Case Study: Keene Housing Authority

Keene Housing Authority | Keene, NH

Keene Housing Block ABy the numbers:

System size:  92 kilowatts DC (300 solar panels)
System output:  105,592 kilowatt-hours/year
CO₂ reduction:  103,586  pounds/year
Year Completed: 2018

In 2020, ReVision completed the third solar project for Keene Housing in New Hampshire. Solar projects for Keene Housing lower the affordable housing community's energy costs, enabling them to free up more resources to provide safe, sanitary living accommodations to vulnerable and low-income populations. Since their founding in 1965, it's been Keene Housing's mission to advocate for families, and support residents' moves to greater economic independence. The solar array installed in December of 2018 cover 10% of the energy needs from their 112 apartments.

“We are very excited to take this next step towards reaching our goal of being 100% renewable by 2035,” said Keene Housing executive director Josh Meehan. “Thanks to our partnership with ReVision we’re reducing our operating costs while significantly reducing our real estate portfolio’s carbon footprint.”

A Power Purchase Agreement (PPA) gives Keene Housing the ability to leverage the economic and environmental benefits of solar power with no upfront cost. Instead, the solar projects are funded by impact investors, granting these partners an opportunity to make community investments that express their commitment to environmental sustainability. The three arrays built through the PPA are expected to save Keene Housing almost $3 million in electricity costs over the lifetime of the systems.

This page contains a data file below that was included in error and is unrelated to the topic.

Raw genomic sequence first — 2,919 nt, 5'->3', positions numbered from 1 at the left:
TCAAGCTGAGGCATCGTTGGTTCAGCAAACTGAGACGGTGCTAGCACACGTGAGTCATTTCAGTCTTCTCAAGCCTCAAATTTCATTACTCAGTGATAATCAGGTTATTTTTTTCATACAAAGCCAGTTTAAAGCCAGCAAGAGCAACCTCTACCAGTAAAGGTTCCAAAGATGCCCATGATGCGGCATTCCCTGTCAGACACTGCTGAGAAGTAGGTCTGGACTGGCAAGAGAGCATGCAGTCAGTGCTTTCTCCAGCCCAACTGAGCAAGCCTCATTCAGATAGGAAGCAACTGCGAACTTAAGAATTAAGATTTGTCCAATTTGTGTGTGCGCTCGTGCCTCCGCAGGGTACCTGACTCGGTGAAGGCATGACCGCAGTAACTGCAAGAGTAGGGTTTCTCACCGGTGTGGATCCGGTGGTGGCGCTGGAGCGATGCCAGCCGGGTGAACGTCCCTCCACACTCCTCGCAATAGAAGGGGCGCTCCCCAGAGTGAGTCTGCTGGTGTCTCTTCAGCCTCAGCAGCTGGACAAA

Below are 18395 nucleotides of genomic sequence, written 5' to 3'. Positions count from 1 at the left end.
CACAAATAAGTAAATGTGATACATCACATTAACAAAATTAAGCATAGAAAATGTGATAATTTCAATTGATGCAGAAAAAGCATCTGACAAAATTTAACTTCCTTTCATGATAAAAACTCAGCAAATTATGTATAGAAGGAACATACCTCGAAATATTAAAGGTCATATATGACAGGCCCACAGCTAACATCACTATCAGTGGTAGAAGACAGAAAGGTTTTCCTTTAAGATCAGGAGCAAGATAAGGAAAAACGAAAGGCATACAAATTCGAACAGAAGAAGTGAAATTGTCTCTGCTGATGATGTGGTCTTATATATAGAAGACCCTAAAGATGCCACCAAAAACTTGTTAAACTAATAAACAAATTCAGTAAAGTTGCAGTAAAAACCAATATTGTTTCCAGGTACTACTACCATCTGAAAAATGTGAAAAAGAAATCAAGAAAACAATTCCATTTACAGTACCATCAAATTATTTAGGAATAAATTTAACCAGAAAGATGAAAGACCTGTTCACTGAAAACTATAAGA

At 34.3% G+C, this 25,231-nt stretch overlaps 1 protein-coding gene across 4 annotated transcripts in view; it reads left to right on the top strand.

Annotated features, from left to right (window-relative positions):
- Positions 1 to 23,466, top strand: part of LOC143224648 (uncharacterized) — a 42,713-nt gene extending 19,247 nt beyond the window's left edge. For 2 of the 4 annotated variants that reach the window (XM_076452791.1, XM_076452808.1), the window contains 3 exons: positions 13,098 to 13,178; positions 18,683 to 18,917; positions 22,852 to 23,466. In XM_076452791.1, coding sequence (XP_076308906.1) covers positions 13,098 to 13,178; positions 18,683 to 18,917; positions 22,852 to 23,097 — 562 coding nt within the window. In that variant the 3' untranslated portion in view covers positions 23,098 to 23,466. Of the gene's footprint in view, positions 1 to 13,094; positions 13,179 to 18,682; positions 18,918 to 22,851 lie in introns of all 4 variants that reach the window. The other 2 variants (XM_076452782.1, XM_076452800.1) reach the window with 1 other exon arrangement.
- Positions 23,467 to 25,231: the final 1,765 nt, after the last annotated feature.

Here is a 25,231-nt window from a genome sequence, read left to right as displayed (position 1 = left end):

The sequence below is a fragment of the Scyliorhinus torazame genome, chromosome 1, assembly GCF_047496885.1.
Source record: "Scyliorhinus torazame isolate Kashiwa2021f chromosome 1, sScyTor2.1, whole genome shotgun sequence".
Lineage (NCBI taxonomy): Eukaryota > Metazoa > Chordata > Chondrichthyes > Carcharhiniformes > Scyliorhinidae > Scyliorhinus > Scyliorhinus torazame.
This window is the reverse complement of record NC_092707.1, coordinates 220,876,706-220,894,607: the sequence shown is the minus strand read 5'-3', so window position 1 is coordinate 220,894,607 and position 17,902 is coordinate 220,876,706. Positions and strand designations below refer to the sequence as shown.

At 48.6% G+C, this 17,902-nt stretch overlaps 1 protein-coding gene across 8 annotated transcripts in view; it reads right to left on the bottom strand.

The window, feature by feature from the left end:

keene housing drone resize.jpgHarper Acres is the first of Keene Housing's properties to go solar, and they plan to convert all of their housing to renewable energy to meet their goal of being 100% powered by renewables by the year 2035.

Keene Housing upgraded their energy efficiency with new windows and LED lighting for their Harper Acres apartments, and they also have a community garden. Executive Director Joshua Meehan says, "Reducing our energy costs provides us with capital that can be used to maintain the housing we have and to pursue new opportunities for creating additional housing for those in need. From an environmental standpoint, reducing our greenhouse gas emissions supports the community's efforts to remain a great place to live, work and play."